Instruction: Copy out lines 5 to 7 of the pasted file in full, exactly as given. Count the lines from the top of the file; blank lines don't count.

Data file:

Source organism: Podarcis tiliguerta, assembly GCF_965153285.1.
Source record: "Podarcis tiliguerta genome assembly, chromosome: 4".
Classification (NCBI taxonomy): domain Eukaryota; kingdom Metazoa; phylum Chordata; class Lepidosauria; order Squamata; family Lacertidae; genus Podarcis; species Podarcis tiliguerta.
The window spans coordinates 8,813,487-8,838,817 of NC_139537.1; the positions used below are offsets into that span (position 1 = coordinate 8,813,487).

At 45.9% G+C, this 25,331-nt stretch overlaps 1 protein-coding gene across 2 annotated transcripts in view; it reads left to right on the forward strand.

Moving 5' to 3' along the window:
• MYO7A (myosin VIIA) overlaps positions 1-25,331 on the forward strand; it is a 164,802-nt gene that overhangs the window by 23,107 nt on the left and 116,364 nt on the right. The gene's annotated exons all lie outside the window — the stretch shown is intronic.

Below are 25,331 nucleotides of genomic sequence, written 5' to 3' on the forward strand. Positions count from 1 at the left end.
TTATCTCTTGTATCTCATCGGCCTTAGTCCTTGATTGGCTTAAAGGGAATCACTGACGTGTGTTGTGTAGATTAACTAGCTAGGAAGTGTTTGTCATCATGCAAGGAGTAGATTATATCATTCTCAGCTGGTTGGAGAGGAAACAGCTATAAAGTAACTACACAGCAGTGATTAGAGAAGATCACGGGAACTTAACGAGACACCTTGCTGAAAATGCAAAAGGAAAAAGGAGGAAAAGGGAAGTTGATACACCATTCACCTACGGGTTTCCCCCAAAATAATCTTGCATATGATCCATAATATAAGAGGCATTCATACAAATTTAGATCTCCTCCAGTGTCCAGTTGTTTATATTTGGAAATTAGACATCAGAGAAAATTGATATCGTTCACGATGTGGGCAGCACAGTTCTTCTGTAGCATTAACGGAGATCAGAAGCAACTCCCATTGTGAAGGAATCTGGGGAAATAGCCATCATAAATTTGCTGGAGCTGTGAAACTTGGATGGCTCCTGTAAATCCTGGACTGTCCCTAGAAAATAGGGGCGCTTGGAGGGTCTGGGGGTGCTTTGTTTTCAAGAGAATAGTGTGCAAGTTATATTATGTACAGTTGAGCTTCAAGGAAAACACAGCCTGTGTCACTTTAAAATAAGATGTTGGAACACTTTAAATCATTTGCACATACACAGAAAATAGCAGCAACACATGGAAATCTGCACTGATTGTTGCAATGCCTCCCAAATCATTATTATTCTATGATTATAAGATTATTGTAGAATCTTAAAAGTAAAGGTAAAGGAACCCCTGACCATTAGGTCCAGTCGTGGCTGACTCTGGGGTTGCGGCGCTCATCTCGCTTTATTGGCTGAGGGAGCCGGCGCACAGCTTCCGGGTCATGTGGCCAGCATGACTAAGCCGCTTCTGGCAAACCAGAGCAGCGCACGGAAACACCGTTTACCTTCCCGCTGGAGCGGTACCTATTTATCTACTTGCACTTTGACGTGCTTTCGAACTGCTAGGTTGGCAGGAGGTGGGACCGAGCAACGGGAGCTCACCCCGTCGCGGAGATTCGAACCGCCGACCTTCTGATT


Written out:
At 45.9% G+C, this 25,331-nt stretch overlaps 1 protein-coding gene across 2 annotated transcripts in view; it reads left to right on the forward strand.

Moving 5' to 3' along the window:
• MYO7A (myosin VIIA) overlaps positions 1-25,331 on the forward strand; it is a 164,802-nt gene that overhangs the window by 23,107 nt on the left and 116,364 nt on the right. The gene's annotated exons all lie outside the window — the stretch shown is intronic.